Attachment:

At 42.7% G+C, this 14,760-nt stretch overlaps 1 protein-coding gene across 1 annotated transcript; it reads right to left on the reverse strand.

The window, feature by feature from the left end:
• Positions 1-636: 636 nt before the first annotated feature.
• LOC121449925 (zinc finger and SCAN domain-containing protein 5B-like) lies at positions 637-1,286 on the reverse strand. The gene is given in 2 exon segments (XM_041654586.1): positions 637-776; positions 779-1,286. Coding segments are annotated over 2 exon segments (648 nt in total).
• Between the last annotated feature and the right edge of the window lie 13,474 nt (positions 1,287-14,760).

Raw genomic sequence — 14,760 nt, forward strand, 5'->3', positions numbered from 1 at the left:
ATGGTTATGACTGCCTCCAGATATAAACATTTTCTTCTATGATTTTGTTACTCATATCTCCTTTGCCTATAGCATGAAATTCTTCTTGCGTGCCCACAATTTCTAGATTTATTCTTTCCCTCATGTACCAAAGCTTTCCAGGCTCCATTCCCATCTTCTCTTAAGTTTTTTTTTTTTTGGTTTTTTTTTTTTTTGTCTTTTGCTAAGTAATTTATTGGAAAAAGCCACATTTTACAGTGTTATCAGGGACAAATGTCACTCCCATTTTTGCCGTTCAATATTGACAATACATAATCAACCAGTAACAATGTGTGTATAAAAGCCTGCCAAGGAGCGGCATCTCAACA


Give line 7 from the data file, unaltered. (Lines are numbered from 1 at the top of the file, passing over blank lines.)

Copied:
ATGGTTATGACTGCCTCCAGATATAAACATTTTCTTCTATGATTTTGTTACTCATATCTCCTTTGCCTATAGCATGAAATTCTTCTTGCGTGCCCACAATTTCTAGATTTATTCTTTCCCTCATGTACCAAAGCTTTCCAGGCTCCATTCCCATCTTCTCTTAAGTTTTTTTTTTTTTGGTTTTTTTTTTTTTTGTCTTTTGCTAAGTAATTTATTGGAAAAAGCCACATTTTACAGTGTTATCAGGGACAAATGTCACTCCCATTTTTGCCGTTCAATATTGACAATACATAATCAACCAGTAACAATGTGTGTATAAAAGCCTGCCAAGGAGCGGCATCTCAACA